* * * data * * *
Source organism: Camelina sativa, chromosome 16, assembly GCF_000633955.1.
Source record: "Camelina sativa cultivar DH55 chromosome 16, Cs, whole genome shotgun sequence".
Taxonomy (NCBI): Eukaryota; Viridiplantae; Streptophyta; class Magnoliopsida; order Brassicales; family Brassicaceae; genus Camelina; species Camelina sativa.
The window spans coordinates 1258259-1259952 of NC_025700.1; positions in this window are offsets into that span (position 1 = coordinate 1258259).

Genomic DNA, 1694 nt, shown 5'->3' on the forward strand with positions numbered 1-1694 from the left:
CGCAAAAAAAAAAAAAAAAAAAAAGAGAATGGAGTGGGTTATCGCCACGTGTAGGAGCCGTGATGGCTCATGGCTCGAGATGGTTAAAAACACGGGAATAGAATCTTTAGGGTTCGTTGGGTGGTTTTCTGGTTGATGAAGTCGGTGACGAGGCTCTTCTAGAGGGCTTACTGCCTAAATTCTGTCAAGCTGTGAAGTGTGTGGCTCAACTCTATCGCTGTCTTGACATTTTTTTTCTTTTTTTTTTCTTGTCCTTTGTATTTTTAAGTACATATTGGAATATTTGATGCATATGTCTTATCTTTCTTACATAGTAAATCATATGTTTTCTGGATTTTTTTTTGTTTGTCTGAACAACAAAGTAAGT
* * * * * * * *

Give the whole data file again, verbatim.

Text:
Source organism: Camelina sativa, chromosome 16, assembly GCF_000633955.1.
Source record: "Camelina sativa cultivar DH55 chromosome 16, Cs, whole genome shotgun sequence".
Taxonomy (NCBI): Eukaryota; Viridiplantae; Streptophyta; class Magnoliopsida; order Brassicales; family Brassicaceae; genus Camelina; species Camelina sativa.
The window spans coordinates 1258259-1259952 of NC_025700.1; positions in this window are offsets into that span (position 1 = coordinate 1258259).

Genomic DNA, 1694 nt, shown 5'->3' on the forward strand with positions numbered 1-1694 from the left:
CGCAAAAAAAAAAAAAAAAAAAAAGAGAATGGAGTGGGTTATCGCCACGTGTAGGAGCCGTGATGGCTCATGGCTCGAGATGGTTAAAAACACGGGAATAGAATCTTTAGGGTTCGTTGGGTGGTTTTCTGGTTGATGAAGTCGGTGACGAGGCTCTTCTAGAGGGCTTACTGCCTAAATTCTGTCAAGCTGTGAAGTGTGTGGCTCAACTCTATCGCTGTCTTGACATTTTTTTTCTTTTTTTTTTCTTGTCCTTTGTATTTTTAAGTACATATTGGAATATTTGATGCATATGTCTTATCTTTCTTACATAGTAAATCATATGTTTTCTGGATTTTTTTTTGTTTGTCTGAACAACAAAGTAAGT